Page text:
Plessy v. Ferguson

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Plessy v. Ferguson,

case decided by the U.S. Supreme Court in 1896. The court upheld an 1890 Louisiana statute mandating racially segregated but equal railroad carriages, ruling that the equal protection clause of the 14th amendment to the U.S. Constitution dealt with political and not social equality. The case arose from resentment among black and Creole residents of New Orleans and was supported by the railroad companies, who felt it unnecessary to pay the cost of separate cars. Justice Henry Billings Brown wrote the majority opinion, stating that "separate but equal" laws did not imply the inferiority of one race to another. Justice John Harlan (1833–1911) dissented, arguing that the U.S. Constitution was color-blind. The decision provided constitutional sanction for the adoption throughout the South of a comprehensive series of Jim Crow lawsJim Crow laws,
in U.S. history, statutes enacted by Southern states and municipalities, beginning in the 1880s, that legalized segregation between blacks and whites. The name is believed to be derived from a character in a popular minstrel song.
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, which were maintained until overruled in 1954 by Brown v. Board of Education of Topeka, Kans.Brown v. Board of Education of Topeka, Kans.,
case decided by the U.S. Supreme Court in 1954. Linda Brown was denied admission to her local elementary school in Topeka because she was black.
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 It had particular relevance to education, with Justice Brown drawing parallels between race segregation on trains and in educational facilities.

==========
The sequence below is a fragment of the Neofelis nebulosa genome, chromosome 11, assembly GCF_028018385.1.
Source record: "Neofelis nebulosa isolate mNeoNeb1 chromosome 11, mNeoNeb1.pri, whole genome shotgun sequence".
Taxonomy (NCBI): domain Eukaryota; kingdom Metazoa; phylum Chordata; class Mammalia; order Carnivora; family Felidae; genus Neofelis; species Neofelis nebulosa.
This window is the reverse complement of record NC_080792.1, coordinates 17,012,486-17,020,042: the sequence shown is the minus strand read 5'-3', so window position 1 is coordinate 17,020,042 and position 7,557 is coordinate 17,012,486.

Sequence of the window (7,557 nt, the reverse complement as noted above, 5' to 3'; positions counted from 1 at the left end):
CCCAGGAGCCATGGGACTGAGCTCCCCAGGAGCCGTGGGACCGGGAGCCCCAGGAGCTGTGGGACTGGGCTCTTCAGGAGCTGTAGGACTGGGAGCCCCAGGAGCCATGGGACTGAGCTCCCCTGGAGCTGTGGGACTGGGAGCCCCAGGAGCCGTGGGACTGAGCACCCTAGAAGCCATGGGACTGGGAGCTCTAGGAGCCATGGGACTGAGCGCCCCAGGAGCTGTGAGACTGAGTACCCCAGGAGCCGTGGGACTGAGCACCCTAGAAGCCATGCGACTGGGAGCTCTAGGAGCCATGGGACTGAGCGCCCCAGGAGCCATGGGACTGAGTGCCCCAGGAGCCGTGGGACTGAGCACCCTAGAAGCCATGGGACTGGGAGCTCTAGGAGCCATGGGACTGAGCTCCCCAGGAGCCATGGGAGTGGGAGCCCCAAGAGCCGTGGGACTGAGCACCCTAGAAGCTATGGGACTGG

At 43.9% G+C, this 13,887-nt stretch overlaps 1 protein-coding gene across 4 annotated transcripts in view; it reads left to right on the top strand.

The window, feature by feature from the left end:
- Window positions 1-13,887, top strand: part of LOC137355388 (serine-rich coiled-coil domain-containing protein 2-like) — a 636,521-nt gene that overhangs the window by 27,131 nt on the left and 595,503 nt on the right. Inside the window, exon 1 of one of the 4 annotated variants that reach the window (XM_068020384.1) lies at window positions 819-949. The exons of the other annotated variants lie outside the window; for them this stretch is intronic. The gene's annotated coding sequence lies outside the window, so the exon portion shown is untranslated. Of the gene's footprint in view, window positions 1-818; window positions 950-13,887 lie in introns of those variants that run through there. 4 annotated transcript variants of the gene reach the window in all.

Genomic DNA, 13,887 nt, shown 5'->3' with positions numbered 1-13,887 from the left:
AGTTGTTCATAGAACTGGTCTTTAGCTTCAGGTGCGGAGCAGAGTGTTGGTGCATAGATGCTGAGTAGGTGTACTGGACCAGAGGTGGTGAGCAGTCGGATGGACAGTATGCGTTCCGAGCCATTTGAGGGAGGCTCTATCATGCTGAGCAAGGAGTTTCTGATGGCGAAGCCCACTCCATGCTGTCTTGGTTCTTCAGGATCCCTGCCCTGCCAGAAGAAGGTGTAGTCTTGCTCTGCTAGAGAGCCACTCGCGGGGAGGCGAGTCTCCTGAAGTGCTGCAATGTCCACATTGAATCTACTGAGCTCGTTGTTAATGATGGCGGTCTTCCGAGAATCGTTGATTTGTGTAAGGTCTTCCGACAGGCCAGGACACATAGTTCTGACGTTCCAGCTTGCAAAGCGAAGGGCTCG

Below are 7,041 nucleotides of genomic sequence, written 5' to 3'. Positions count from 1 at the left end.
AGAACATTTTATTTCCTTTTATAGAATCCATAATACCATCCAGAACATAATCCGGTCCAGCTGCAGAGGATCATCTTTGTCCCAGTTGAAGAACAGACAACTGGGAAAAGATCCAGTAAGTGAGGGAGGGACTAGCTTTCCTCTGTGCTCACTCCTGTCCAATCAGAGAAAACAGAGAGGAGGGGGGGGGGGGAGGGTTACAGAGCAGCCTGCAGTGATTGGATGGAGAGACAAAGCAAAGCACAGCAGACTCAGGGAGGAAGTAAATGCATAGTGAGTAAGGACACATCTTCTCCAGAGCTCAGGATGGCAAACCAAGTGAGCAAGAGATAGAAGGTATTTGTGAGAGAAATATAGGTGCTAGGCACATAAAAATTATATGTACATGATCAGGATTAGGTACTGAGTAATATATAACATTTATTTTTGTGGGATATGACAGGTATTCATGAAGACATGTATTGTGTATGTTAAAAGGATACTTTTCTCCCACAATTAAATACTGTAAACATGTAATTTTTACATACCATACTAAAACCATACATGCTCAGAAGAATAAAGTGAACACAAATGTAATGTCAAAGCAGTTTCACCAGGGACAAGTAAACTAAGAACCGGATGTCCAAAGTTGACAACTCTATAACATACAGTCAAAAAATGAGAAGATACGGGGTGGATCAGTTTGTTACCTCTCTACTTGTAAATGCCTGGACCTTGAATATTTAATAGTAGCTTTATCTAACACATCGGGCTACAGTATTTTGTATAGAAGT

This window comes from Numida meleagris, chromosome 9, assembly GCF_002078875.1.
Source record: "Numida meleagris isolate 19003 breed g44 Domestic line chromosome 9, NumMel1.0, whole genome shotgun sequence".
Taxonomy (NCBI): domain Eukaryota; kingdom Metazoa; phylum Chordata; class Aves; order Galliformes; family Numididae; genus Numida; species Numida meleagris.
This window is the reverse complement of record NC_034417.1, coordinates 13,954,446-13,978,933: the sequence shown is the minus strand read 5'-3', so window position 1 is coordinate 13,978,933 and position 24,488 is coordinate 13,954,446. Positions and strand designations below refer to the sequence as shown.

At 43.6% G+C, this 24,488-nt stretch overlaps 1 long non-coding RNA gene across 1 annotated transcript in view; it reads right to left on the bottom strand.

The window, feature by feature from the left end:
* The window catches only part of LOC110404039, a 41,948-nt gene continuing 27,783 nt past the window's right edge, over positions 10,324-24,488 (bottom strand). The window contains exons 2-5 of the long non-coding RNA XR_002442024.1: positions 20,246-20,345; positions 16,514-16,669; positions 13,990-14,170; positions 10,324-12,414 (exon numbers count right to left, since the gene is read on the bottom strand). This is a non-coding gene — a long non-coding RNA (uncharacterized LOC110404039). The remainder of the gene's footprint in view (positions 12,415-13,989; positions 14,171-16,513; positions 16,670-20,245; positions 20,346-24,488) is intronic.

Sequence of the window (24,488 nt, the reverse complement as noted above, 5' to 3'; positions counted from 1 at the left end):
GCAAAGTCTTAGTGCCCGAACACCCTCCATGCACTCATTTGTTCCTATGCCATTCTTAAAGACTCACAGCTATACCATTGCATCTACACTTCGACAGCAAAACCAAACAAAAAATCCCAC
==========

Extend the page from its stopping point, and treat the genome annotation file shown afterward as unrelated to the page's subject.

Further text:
See study by W. H. Hoffer (2012).

References in classic literature ?
Lying in bed all day and playing at dominoes, like poor Lord Plessy, would be more private and bearable.
The annual Day of Service will take place at the Homer A Plessy Community School.
His analyses of cases such as Marbury v Madison and Plessy v Ferguson serve to underscore that power and, at times, he seems alarmed by it.
His presence in a railcar for white passengers sparked the legal fight that culminated in the Supreme Court's Plessy vs.
11) You rise to your feet as the Judge enters, (12) and the day's proceedings begin, immersed in the contradiction that Plessy (13) bestowed upon the courts.
Compare the following examples of briefed fact patterns from Plessy.
Seven chapters are divided into three parts: the beloved communities; the scientific state; Mexico and the attack on Plessy.
When it first began its fight against segregation, the NAACP didn't challenge Plessy head-on; instead, it argued that blacks actually weren't getting an equal education.
Board of Education [1954], An epilogue presses the story forward still further, touching on the ways in which, according to Hoffer, Plessy is "alive and well" still today.
First, it considers the first juvenile court's treatment of black youth within the context of the heightened racial oppression immediately following the Supreme Court's landmark decision in Plessy v.